Petersburg High School students and their chaperones stand in front of the White House in Washington D.C. during their recent Close Up trip. (Photo courtesy of Rick Dormer)

23 Petersburg High School students have returned from a trip to the East Coast where they visited historic places in Washington D.C., Pennsylvania, and Virginia. KFSK’s Angela Denning has more on the Close Up trip.

It’s called Close Up because students get a close up look at the democracy that makes up their country. But there’s a lot more to the trip than just visiting the DC capital. For a week and a half there were many firsts for many students: the first train ride, the first subway; the first time navigating in an urban environment.

And then there was all the history.

“A really cool part was learning about these things and then actually being able to see them in person like the Lincoln memorial, Martin Luther King Jr. memorial, and just seeing those in person, seeing how big they are in person,” said PHS Senior, Tiara Simbahon.

The Holocaust Memorial Museum was a favorite among many of the students. Junior Brooklyn Dormer says seeing the museum in person was very impactful after having studied it in school.

“There’s so many artifacts,” Dormer said. “There’s a room that’s just shoes, just laid out, probably thousands and thousands of pairs of shoes that were from the actually time and everything put together was really amazing. And it really hit me the hardest.”

Senior Alyssa Guthrie says the Holocaust Museum is still vivid in her memory as well.

“I remember I sat in this one room for probably 45 minutes. It was called the Voices of Auschwitz and it was just all these survivors telling tales of what happened to them while they were in there,” Guthrie said. “It was really powerful because it wasn’t just you were reading this, you were hearing the voices of the survivors who went through those horrors.”

Petersburg High School offers the Close Up trip every other year to juniors and seniors so that everyone gets a chance to go in high school if they want.

The students spent most of the time in DC where they visit monuments, important buildings, and meet Alaska’s Congressional Delegation.

Petersburg High School students during their recent Close Up trip. (Photo courtesy of Rick Dormer)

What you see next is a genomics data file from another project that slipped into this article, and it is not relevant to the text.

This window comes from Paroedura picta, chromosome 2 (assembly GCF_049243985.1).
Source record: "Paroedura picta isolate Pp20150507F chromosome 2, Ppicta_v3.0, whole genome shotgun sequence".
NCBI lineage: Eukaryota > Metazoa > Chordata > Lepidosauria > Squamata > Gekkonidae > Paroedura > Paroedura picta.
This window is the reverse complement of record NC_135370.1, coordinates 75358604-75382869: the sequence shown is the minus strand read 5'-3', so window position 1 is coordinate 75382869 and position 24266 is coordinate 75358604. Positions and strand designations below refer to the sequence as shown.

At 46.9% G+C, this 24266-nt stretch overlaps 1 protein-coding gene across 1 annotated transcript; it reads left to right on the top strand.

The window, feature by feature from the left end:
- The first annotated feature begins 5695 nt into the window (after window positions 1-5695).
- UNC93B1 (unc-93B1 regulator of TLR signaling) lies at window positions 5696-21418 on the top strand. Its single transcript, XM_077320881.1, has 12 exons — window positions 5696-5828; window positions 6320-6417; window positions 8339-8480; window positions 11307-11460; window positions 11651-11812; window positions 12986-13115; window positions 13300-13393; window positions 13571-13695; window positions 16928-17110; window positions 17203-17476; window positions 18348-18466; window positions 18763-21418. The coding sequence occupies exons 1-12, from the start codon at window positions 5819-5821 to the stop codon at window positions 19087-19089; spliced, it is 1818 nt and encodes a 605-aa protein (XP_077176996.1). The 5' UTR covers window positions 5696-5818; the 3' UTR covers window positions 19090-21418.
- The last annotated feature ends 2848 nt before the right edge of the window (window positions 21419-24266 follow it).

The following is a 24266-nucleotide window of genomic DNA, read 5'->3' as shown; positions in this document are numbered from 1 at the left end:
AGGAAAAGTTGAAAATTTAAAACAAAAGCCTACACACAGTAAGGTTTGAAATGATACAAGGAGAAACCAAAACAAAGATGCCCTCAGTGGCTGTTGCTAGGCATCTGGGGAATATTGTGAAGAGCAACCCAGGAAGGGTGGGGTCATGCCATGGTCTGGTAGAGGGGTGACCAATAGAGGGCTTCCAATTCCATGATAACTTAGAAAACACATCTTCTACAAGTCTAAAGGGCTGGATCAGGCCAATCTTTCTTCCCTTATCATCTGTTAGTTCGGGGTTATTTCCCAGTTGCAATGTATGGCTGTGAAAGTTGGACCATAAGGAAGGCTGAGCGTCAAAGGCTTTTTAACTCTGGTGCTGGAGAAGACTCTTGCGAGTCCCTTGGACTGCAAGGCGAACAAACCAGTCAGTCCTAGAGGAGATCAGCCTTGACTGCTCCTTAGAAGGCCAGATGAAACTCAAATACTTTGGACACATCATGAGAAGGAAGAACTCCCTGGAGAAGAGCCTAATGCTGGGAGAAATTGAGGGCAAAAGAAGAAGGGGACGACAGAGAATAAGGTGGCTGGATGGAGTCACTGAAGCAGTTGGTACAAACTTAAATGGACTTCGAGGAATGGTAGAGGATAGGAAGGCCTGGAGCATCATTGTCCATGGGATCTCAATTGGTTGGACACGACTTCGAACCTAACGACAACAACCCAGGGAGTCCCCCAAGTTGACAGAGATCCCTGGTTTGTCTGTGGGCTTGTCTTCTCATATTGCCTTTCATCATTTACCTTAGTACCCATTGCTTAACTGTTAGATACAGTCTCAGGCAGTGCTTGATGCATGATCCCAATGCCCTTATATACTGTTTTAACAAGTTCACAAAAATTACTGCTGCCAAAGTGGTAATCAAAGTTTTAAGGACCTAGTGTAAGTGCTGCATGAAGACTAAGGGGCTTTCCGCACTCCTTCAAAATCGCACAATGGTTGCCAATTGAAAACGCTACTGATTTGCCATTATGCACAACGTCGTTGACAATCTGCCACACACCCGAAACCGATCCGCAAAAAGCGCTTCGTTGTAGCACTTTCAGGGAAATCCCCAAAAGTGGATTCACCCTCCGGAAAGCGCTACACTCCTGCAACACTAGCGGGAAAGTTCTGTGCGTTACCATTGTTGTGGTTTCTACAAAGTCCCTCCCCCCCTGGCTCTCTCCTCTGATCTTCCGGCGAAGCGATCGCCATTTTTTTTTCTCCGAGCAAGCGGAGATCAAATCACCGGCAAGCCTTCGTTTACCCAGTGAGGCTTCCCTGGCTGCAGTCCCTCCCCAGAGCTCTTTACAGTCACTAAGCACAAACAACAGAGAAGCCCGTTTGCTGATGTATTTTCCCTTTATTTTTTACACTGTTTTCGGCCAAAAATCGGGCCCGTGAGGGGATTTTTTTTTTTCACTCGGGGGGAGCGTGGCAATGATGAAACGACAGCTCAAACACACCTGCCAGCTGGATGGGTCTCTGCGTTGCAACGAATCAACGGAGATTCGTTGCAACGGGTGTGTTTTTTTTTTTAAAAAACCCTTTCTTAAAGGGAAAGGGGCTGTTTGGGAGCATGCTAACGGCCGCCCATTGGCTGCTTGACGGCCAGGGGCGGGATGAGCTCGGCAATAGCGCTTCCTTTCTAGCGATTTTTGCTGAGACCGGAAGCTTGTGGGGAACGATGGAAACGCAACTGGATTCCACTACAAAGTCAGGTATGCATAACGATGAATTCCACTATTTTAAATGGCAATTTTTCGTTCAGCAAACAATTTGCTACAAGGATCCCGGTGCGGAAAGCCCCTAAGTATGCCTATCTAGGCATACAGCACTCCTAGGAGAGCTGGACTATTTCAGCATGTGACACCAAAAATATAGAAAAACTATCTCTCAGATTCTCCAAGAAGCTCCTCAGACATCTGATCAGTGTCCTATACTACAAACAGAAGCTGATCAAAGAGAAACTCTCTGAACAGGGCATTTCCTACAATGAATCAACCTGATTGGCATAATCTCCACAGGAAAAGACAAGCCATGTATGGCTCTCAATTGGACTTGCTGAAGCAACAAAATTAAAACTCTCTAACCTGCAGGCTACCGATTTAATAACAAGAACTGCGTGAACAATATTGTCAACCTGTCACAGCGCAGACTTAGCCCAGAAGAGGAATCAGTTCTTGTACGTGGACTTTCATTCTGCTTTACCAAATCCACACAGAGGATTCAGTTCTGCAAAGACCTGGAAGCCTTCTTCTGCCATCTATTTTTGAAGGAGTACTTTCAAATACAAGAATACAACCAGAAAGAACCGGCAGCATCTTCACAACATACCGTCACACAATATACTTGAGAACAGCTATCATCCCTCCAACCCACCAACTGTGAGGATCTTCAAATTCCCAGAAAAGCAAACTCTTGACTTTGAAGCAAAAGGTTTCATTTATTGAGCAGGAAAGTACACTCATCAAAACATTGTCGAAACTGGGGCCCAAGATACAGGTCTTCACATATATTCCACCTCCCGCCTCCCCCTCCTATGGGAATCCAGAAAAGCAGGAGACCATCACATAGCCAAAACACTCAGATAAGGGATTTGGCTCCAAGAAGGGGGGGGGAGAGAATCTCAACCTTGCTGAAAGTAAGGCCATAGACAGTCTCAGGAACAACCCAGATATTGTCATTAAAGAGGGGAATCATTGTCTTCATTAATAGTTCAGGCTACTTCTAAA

Junior Noah Sullivan says the day at the Capital was one of his favorite parts of the trip.

“All these people that you see in the news every day but you get desensitized to remembering that they’re actually real people and [then] you see them in real life,” Sullivan said.

One of those people was Ivanka Trump, the President’s daughter. Some students nearly brushed shoulders with her when they were leaving U.S. Senator Lisa Murkowski’s office and were exiting the elevator.

High School Principal, Rick Dormer, was one of four chaperones on the trip and he says the students were pretty excited.

“They were like, ‘Woah, celebrity status!’ Dormer said. “Murkowski’s aides, who are from Alaska, say, ‘Oh, we see her all the time. She’s always moving around over here in the Senate.’ And so, just seeing those people you see on TV were just right there next to us.”

Petersburg High School students in Washington D.C. during their recent Close Up trip. (Photo courtesy of Rick Dormer)

Simbahon says one of her favorite parts of the trip was seeing all of the artwork in DC.

“When you walk around the city there are just sculptures everywhere, paintings everywhere of history,” Simbahon said. “The whole city’s designed.”

The students spent a few days touring as a solo group and then met up with Close Up students from other parts of the country for a few days.

The Petersburg students then took a train from DC to Virginia where they toured the living-history museum Colonial Williamsburg. There residents live and work like they did 300 years ago.

“They all dress in 1700s,” Dormer said. “They’re doing things like they did in the 1700s. The tin smith is there pounding out tin and he talks about it.”

Petersburg High School students at the Colonial Williamsburg Historic Area: (Left to Right) Brooklyn Dormer, Maddy Whitethorn, Brynn Litster, Gillian Wittstock, Alyssa Guthrie.
(Photo courtesy of Rick Dormer)

Dormer says the Close Up students also learned tolerance. Each student brought something different to the trip and took something different away. And, he says, that’s kind of the point.

“A lot of kids got there and right away bought “Make America Great Again” Trump hats. They’re Trump supporters. We had other kids telling them, ‘How could you support him?’ That’s their right too,” Dormer said. “You know, that’s their political opinion and that’s part of the reason we go because everybody has a right to that.”

Students raise money for the trip for a few years. The whole thing, including the plane ticket, costs each student about $3,000.  A lot of money was raised through selling concessions at the school.